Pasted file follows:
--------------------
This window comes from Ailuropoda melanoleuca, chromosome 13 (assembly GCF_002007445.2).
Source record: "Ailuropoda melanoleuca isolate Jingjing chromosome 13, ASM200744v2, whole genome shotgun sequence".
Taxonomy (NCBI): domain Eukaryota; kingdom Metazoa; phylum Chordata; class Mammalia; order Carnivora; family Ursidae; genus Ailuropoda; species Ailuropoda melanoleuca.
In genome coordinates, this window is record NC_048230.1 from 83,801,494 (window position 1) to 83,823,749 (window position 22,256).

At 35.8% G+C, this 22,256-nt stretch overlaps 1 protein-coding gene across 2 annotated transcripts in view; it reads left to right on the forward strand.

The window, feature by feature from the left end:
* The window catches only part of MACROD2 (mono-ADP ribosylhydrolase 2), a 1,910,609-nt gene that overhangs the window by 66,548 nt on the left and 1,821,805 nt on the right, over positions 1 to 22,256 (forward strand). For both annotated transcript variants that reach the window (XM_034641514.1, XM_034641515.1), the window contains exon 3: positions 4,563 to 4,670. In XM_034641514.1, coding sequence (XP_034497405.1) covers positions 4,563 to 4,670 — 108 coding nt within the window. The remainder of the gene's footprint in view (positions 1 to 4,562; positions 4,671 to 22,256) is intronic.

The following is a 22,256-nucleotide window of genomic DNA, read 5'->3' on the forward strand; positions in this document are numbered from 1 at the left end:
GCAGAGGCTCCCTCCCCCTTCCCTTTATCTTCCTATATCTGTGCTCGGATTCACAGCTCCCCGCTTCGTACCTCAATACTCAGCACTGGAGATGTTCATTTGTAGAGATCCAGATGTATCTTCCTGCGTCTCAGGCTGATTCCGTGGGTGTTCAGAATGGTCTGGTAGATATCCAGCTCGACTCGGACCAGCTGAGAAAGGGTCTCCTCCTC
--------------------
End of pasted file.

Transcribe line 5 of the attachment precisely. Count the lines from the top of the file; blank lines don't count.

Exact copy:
At 35.8% G+C, this 22,256-nt stretch overlaps 1 protein-coding gene across 2 annotated transcripts in view; it reads left to right on the forward strand.